Views on the way back into town were a lot like this:

Saturday, I went back into town for groceries and such.  I came back to the house for the better portion of the day, worked in the peony field for a bit, and read for awhile.  Later that evening after a shower and starting my weekly load of laundry, I went back into Homer for (yet another) movie... and then I chose to venture out to Anchor Point.

Anchor Point is the westernmost point in the North American highway system.  Up until this point, I'd been shooting sunsets across Kachemak Bay for a few weeks, and decided I needed to switch it up a little.  Homer is on the Kachemak Bay side, whereas Anchor Point lies on the Cook Inlet side of the Kenai Peninsula... and it's also the side where the sun sets.  I knew there were volcano views from there... weather-pending.  So it was worth it to me to drive the 15 miles or so to get there and check it out.

What I saw was pretty awesome...

Not only did I witness a pretty excellent sunset with volcanoes and clouds coming into play... I also found upwards of 15-20 Bald Eagles congregating with the seagulls all over the beach!  I really do want to come back and camp here before Aaron and I leave the area... weather-pending, of course.  Amazing stuff!

Mt. Redoubt volcano

Mt. Iliamna volcano
Oil Exploration Rig
One of many...
Mt. Redoubt
Mt. Redoubt
As of this evening, Aaron is making really good time.  He's currently camped out somewhere in the Battlefords of Saskatchewan.  He seems to think he'll be to Homer earlier than expected since he's covering a lot of time now... however, I've been informed (and have informed him) that the further north and west he travels on Canadian "highways," the more time he'll lose.  For now, I'm happy knowing he should safely be here by Saturday.  And will be thrilled to see him any sooner.

Rain is expected here most of this week, so I'm not sure how much we'll get done around the garden... this week might just be a (pun intended) wash.

Stay tuned!

Thursday, June 27, 2013

Negative Tide

Wednesday morning, I went to another core (pilates-esque) class with Allison.  My back has been feeling better, but I've been really paying attention to the warning signs.  This is not exactly a good time or place to have a recurring injury.  I'm doing well so far.

After class, we drove over to Two Sisters before I started my 'free day in town.'  Homer has touristy trolley line called The Homer Trolley that runs in the summer months, making a circuit around town.  This was my activity on Wednesday.  Granted, it took me to all the places I've been before... but it's quicker, and the driver gives you tidbits of local history and geological information about the Homer area specifically.  Oh, and I could get on and off the trolley as many times as I wanted to throughout the course of the day for one price.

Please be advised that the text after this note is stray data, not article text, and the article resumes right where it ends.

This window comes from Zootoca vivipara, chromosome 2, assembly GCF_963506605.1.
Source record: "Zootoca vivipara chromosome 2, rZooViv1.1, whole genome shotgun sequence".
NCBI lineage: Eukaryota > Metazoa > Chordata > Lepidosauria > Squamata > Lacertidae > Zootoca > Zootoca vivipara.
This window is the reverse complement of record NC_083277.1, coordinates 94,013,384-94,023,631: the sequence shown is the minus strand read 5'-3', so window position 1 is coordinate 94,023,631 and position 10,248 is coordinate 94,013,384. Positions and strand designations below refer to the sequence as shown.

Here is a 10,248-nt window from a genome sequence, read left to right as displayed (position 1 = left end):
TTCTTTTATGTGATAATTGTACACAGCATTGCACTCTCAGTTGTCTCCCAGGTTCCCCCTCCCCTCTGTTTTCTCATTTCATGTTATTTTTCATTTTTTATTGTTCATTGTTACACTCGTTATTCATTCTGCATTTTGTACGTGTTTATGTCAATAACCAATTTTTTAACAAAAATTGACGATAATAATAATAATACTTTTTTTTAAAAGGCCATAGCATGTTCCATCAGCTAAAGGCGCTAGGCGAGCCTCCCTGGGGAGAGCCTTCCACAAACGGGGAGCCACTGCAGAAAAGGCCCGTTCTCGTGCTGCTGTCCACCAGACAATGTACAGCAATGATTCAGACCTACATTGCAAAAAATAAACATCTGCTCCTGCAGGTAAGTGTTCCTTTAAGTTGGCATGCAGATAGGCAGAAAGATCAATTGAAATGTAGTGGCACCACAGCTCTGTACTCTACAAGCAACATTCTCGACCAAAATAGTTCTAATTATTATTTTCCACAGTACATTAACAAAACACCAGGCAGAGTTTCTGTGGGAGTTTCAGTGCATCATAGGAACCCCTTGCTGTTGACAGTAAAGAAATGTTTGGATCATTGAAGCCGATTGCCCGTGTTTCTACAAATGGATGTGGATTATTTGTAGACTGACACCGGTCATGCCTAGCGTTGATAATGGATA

My first stop was out on the Spit - I really like wandering around that area.  There's so much going on.  And on Wednesday, they were experiencing one of their monthly-ish negative tides.  It was 5 feet below normal low tide levels - so I could really walk out away from the buildings on the spit.

Technically, I'm standing on the ocean floor here... looking back at the inlet-side boardwalk buildings on the Spit.

An interesting sight I had not seen before... the cool water hitting the sun-warmed sand creating steam as the tides were coming back in.

The ramps to the boat dock are at crazy-steep angles... particularly at negative tides.

I saw a handful of seastars waiting for their water to return.

Load 'em up!

I stopped in town once during the trolley trip to investigate a couple of gift shops.  Then I chose to get back on and ride one entire circuit without exiting, for the full experience.  Round trip was just under 1 hour.  

Today I spent my time digging the last hole for the tree in the high-tunnel - which makes 6 total that I've done.  I'm so happy that project is finished!  Other than that, it's just been maintenance projects for the rest of the day... and probably tomorrow too.

A quick look at the high-tunnel - it's grown quite a lot in the nearly 4 weeks I've been here.  :o)

Tomorrow, the family leaves for a couple nights with friends across the bay.  This frees up some time for me to go out my own (I have car privileges again).  Also, Aaron leaves for his trip up here after work tomorrow... I'm really excited to see him again!  Just a little over a week to go!  :D

Monday, June 24, 2013


I haven't done much out-and-about exploring this past week.  We have been busy around the garden, and doing other odd projects.